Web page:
ECMO for severe ARDS does not improve mortality

Originally Published By 2 Minute Medicine®. Reused on MPR with permission.

1. Extracorporeal membrane oxygenation (ECMO) for severe acute respiratory distress syndrome (ARDS) did not show a 60-day mortality benefit compared to conventional ventilation and ECMO rescue therapy.

2. There were more adverse events in the ECMO group with respect to bleeding requiring transfusion and severe thrombocytopenia.

Evidence Rating Level: 1 (Excellent)     

Study Rundown: Patients with ARDS have high mortality rates given current interventions, which includes low-volume, low-pressure ventilation strategies. Although ECMO has been used in cases of severe ARDS with encouraging results, limited conclusions could not be drawn from these experimental trials. As such, this randomized controlled trial aimed to compare the use of venovenous ECMO to conventional mechanical ventilation (which included ECMO rescue therapy) in patients with severe ARDS. The results showed no significant mortality benefit in the ECMO group at 60 days. Additionally, the frequency of complications did not differ significantly between the two groups, though increased bleeding and severe thrombocytopenia was observed in the ECMO group.

Strengths of this trial include it's randomized, multi-center design evaluating patients with severe ARDS, where improved treatment would be expected to show substantial differences in outcomes. The trial does have limitations, of which it was stopped before the maximum calculated sample size was achieved, 28% of the control group received ECMO for refractory hypoxemia which may have diluted the ECMO effect, and patients were included from both specialist and non-specialist ECMO centers which may have led to differing levels of care.

Click to read the study, published in NEJM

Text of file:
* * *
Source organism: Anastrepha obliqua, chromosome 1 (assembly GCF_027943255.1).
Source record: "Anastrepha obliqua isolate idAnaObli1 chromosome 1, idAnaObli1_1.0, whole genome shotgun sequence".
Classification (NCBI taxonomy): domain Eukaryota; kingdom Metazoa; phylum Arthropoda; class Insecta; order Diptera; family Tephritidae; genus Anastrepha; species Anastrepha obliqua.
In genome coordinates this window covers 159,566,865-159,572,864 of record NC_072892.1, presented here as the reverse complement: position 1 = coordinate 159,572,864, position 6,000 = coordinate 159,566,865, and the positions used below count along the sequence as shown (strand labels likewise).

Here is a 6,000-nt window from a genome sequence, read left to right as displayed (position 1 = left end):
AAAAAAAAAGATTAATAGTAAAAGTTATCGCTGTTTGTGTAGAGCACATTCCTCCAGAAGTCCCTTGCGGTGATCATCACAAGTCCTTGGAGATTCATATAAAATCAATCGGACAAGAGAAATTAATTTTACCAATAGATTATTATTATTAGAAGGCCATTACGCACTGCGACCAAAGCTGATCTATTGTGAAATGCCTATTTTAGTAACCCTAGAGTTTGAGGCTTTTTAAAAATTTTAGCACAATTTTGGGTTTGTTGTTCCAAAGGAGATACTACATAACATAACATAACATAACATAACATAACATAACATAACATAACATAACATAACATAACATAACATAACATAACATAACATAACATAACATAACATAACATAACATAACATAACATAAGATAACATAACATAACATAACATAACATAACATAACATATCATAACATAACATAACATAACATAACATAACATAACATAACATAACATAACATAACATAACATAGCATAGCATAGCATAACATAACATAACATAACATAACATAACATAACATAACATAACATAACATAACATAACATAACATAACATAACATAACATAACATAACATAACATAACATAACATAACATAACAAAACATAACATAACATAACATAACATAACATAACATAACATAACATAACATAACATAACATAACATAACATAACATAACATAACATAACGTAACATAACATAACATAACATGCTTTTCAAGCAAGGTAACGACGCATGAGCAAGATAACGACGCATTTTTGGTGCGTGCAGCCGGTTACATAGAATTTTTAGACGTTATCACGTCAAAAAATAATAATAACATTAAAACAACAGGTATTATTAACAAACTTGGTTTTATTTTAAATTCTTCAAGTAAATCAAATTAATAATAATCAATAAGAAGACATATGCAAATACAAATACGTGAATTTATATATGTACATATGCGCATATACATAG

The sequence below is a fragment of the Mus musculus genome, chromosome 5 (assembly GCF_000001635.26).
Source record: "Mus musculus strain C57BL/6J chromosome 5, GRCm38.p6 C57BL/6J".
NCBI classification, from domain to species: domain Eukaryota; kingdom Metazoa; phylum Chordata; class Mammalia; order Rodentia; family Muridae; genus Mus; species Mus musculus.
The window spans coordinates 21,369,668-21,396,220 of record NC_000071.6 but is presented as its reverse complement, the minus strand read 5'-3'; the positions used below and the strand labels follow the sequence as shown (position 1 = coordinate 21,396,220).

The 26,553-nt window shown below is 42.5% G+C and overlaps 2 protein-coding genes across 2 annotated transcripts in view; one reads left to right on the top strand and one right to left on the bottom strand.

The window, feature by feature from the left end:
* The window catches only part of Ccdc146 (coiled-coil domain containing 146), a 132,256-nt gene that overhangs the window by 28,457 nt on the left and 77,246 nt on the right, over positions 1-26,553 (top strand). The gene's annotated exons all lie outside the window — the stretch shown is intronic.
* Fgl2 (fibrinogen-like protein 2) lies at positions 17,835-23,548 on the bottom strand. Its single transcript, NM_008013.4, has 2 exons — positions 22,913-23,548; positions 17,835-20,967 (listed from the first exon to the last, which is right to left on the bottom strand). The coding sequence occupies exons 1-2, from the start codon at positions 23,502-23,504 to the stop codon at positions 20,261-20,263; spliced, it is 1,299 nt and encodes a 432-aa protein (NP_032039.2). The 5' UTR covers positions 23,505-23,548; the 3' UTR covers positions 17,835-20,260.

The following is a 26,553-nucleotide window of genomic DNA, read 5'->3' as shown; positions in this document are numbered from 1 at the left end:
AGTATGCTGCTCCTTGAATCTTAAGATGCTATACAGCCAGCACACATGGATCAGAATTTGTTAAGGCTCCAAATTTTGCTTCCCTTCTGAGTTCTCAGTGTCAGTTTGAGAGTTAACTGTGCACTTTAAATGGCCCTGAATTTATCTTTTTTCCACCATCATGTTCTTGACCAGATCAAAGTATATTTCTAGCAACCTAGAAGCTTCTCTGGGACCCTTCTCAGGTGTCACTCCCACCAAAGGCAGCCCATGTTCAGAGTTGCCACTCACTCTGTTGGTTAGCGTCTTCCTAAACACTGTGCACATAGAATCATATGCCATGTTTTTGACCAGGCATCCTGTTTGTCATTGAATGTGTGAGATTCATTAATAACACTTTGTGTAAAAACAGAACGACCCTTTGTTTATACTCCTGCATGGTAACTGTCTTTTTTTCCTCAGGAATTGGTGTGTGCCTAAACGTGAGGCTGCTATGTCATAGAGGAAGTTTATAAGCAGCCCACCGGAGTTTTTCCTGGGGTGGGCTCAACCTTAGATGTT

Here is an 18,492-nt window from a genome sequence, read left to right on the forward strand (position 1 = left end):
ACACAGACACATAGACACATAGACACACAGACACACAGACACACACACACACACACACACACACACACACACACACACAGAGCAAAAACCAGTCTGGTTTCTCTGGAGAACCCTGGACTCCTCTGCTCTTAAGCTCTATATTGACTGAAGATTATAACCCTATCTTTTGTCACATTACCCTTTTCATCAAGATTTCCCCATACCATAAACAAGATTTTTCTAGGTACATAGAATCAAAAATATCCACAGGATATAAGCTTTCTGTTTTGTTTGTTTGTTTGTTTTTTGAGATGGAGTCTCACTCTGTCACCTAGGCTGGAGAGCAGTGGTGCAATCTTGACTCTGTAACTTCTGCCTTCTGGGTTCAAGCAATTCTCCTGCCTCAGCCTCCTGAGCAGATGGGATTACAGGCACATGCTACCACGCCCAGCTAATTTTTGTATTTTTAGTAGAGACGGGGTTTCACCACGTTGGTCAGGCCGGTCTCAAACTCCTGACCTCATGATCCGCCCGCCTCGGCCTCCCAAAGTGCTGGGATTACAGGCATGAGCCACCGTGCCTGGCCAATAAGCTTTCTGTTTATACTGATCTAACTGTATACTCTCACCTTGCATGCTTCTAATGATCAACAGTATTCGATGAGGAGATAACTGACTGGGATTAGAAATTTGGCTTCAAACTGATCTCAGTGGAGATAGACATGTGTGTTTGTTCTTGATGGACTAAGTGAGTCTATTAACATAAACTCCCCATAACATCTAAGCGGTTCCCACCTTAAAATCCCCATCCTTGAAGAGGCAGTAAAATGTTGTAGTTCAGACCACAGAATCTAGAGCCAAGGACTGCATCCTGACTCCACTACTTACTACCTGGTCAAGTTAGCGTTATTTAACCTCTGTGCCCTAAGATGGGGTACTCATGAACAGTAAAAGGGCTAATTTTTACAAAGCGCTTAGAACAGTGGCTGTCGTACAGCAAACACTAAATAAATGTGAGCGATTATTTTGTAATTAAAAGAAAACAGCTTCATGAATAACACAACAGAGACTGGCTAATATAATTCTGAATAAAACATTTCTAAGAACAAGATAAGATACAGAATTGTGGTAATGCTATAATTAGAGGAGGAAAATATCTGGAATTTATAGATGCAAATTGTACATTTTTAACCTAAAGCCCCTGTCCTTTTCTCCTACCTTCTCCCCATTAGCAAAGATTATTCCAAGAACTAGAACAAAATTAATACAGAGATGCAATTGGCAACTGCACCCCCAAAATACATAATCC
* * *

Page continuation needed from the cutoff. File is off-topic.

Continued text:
Relevant Reading: Acute respiratory distress syndrome

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In-Depth [randomized controlled trial]: This study aimed to demonstrate the efficacy of venovenous ECMO in patients with severe ARDS in reducing mortality. Patients were eligible if they met guidelines for severe ARDS and had undergone endotracheal intubation for less than 7 days. Notable exclusion criteria include patients intubated for longer than 7 days, a BMI of greater than 45, or significant pulmonary, cardiac, or malignant conditions. The trial allowed for crossover to ECMO for patients in the control group who had refractory hypoxemia. The primary endpoint was mortality at 60 days.

There were 1015 patients eligible for study inclusion, with 249 patients ultimately undergoing randomization: 124 were assigned to the ECMO group, and 125 were assigned to the control group. Of the 124 ECMO patients, 1 patient had rapid clinical improvement and 2 patients died soon after randomization. In the control group, 35 patients crossed over to the ECMO group due to refractory hypoxemia.  At 60 days, 44 patients in the ECMO group and 57 patients in the control group had died (relative risk [RR], 0.76; 95% confidence interval [CI], 0.55 to 1.04; p = 0.09).  The hazard ratio comparing the ECMO and control group was 0.70 (95% CI, 0.47 to 1.04; p = 0.07).  There was one patient in each of the ECMO and control groups who died from complications related to the ECMO cannulation.  Those in the ECMO group had higher rates of severe thrombocytopenia (27% vs 16%; absolute risk difference, 11%; 95% CI, 0 to 21%) and bleeding events requiring packed red-cell transfusion (46% vs 28%; 95% CI, 6 to 30%).

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